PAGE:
Be sure to take a listen to Reckless Kelly's new effort, Somewhere In Time, which hit the streets yesterday.  It's a "tribute album" to Pinto Bennett, one of RK's role models growing up.  It's definitely more straightforward country music than some of their more recent work, but definitely not in the Top Forty Shorty country way (and that is indeed a good thing).  They describe it as a collection of "hardcore cowboy songs," and that's about as accurate a description as I've heard.  So wherever your musical tastes fall -- either twang or crunch -- check these dudes out.

A few buddies and I, including Jon from Four Seasons of Bird Hunting, got a chance to check them out last Friday night in scenic Pittsburg, Kansas and they did not disappoint (though I was a bit surprised they didn't play more stuff from Somewhere).  I'll be excited to see how they adapt these tunes to their live set.  Once again, I was struck by the diverse audience these guys attract -- college fratboys, sorority chicks, cowboys, rednecks, rockers, and families.  It's good to know there are still a few people out there that know good music when they hear it.

Friday, February 5, 2010

Road Photo Friday: Snowblower Train

This episode of Road Photo Friday features a series of photos taken by a buddy's family member, who works for the BNSF Railroad. They were taken near Seward, Nebraska in early January. The midwest has been ransacked by crappy winter weather this year, and we're in the midst of yet another snowstorm as I write this -- so I thought these images were particularly fitting today.

I guess I've always kind of wondered what happens when train tracks are drifted over with snow, and now I know. You bring in the snowblower car!

Apparently, this miles-long freight train got stuck in drifts up to 12-feet deep along the rail line, which is hard to imagine in and of itself -- truly a case of an unstoppable force meeting an immovable object.

The "rotary snow blower" is dispatched to come in from the opposite end -- clearing a path by blowing the snow over 100 feet into the air. Beats the hell out of shoveling, eh?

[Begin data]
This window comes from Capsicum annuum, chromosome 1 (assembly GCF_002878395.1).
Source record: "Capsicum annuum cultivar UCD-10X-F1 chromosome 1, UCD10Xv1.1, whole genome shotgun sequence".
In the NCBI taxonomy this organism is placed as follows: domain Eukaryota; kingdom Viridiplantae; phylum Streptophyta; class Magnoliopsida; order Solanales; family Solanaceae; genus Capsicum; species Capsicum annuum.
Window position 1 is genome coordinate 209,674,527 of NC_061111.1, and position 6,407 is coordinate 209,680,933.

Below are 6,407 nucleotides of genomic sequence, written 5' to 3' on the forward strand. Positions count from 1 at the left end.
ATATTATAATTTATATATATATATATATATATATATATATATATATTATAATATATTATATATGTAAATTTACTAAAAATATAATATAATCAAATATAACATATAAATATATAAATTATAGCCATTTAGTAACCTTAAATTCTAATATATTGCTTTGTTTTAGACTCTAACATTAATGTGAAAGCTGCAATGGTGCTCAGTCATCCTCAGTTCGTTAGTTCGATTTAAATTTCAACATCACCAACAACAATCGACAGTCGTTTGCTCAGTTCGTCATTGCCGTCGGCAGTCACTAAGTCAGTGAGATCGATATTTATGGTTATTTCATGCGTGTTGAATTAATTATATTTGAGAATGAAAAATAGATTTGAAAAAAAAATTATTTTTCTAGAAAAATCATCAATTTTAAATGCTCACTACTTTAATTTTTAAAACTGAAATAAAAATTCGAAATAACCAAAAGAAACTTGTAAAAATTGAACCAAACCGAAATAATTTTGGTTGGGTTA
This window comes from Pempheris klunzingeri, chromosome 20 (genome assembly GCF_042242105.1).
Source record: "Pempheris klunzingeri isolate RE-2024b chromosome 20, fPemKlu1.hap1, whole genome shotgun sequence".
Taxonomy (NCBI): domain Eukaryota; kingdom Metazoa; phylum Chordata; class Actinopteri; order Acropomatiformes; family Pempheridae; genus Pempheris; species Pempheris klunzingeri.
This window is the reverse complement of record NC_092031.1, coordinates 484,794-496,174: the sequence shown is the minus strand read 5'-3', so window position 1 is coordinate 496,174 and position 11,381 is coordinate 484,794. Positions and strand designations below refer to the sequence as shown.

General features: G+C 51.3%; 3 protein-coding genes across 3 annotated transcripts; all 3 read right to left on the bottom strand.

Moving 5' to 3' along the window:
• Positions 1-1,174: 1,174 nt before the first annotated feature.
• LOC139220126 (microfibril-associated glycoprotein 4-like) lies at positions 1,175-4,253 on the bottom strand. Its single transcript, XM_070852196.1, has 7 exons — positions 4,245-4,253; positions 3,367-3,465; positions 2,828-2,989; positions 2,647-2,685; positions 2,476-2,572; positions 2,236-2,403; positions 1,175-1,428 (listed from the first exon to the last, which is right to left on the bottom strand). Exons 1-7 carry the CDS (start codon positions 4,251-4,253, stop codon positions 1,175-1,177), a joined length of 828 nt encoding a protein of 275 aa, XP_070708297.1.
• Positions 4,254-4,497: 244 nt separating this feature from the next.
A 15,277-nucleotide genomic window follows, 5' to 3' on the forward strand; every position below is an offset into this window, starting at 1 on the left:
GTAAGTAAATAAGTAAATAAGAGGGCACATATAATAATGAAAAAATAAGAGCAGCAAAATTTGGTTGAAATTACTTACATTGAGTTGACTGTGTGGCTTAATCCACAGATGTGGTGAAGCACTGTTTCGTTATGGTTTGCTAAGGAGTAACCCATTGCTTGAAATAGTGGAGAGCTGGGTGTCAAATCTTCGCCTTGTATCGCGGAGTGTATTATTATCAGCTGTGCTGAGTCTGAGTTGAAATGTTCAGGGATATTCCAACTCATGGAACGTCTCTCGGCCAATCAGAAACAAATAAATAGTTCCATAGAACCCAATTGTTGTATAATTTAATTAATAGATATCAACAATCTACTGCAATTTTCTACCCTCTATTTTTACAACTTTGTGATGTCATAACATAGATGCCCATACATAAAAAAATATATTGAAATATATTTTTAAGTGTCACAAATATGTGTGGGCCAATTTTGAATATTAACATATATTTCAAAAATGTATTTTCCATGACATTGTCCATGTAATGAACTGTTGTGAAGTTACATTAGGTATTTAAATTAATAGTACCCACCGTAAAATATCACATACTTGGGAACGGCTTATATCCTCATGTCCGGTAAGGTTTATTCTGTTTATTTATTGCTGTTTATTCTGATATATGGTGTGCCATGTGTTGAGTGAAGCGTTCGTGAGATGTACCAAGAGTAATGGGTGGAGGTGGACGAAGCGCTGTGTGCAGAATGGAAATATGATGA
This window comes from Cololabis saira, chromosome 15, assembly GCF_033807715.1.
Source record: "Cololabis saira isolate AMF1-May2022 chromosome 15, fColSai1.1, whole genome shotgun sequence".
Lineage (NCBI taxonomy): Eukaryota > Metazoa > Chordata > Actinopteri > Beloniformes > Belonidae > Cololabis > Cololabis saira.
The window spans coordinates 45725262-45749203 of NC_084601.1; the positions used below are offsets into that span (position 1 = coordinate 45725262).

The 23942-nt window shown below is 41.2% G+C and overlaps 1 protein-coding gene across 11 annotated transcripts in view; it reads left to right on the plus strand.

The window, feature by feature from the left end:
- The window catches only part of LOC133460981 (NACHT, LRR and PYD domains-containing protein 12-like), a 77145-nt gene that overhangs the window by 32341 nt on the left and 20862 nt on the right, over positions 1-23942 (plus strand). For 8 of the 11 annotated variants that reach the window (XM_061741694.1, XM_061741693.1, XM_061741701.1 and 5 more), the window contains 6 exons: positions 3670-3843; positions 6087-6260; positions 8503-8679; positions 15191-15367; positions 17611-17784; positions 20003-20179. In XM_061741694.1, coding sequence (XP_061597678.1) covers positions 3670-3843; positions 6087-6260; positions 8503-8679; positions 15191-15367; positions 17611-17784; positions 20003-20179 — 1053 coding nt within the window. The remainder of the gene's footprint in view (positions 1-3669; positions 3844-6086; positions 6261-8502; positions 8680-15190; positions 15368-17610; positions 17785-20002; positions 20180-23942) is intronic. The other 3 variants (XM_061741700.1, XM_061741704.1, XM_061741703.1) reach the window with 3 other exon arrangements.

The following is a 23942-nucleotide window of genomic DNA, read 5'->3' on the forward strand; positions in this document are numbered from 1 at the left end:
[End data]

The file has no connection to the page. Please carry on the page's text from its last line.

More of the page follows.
Once its job is done, the freight train can smash through the last few feet of snow and start moving down a trench that looks like something from the Ice Planet Hoth.

Thursday, February 4, 2010

The Quail and Upland Wildlife Federation: Will It Fly?

This just in to the Scampwalker newsdesk... the fledgling Quail and Upland Wildlife Federation is making a plea to join its cause in this newly-minted press release. (Thanks to an alert reader for sending it my way.)

Read the text for yourself, but to me it appears like this document is heavy on throwing barbs at Quail Unlimited, yet short on details about how it intends to curb the demise of the bobwhite quail. To be fair, it's hard to blame the QUWF's founder, Craig Alderman, for being bitter towards an organization that fired him (even if opinions vary widely about exactly where and how to spread the blame). But if this upstart club is going to be successful, it would seem to me it would be smarter to outline the positive goals of the group instead of settling old scores.

So... on one hand, we've got a QU on life support, hoping to regain some badly-needed credibility. On the other hand, we've got an unproven QUWF struggling to get off the ground. Neither option appears promising, particularly in this stumbling economy.

Thankfully, there's a door number three. I'm finishing up some research and will report on that shortly.